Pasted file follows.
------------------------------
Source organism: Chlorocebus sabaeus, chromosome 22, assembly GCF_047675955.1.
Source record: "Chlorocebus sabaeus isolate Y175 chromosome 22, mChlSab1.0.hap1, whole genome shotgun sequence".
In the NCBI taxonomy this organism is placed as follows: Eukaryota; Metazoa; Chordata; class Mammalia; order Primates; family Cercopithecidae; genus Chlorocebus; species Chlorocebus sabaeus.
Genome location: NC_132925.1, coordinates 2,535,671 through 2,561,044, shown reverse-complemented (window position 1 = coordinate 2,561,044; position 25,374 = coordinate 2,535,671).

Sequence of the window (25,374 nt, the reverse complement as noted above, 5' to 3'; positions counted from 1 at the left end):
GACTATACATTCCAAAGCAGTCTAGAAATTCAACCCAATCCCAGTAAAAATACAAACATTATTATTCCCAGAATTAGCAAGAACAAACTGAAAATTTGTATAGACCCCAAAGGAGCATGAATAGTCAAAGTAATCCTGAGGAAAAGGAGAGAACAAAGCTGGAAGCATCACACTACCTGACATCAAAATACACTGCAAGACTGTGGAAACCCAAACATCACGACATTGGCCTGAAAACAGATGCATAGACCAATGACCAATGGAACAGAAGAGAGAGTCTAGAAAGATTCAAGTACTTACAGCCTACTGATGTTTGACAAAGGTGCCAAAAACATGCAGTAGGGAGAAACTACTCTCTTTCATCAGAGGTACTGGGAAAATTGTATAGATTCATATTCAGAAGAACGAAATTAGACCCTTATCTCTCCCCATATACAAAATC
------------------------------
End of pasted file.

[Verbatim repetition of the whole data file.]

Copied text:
Source organism: Chlorocebus sabaeus, chromosome 22, assembly GCF_047675955.1.
Source record: "Chlorocebus sabaeus isolate Y175 chromosome 22, mChlSab1.0.hap1, whole genome shotgun sequence".
In the NCBI taxonomy this organism is placed as follows: Eukaryota; Metazoa; Chordata; class Mammalia; order Primates; family Cercopithecidae; genus Chlorocebus; species Chlorocebus sabaeus.
Genome location: NC_132925.1, coordinates 2,535,671 through 2,561,044, shown reverse-complemented (window position 1 = coordinate 2,561,044; position 25,374 = coordinate 2,535,671).

Sequence of the window (25,374 nt, the reverse complement as noted above, 5' to 3'; positions counted from 1 at the left end):
GACTATACATTCCAAAGCAGTCTAGAAATTCAACCCAATCCCAGTAAAAATACAAACATTATTATTCCCAGAATTAGCAAGAACAAACTGAAAATTTGTATAGACCCCAAAGGAGCATGAATAGTCAAAGTAATCCTGAGGAAAAGGAGAGAACAAAGCTGGAAGCATCACACTACCTGACATCAAAATACACTGCAAGACTGTGGAAACCCAAACATCACGACATTGGCCTGAAAACAGATGCATAGACCAATGACCAATGGAACAGAAGAGAGAGTCTAGAAAGATTCAAGTACTTACAGCCTACTGATGTTTGACAAAGGTGCCAAAAACATGCAGTAGGGAGAAACTACTCTCTTTCATCAGAGGTACTGGGAAAATTGTATAGATTCATATTCAGAAGAACGAAATTAGACCCTTATCTCTCCCCATATACAAAATC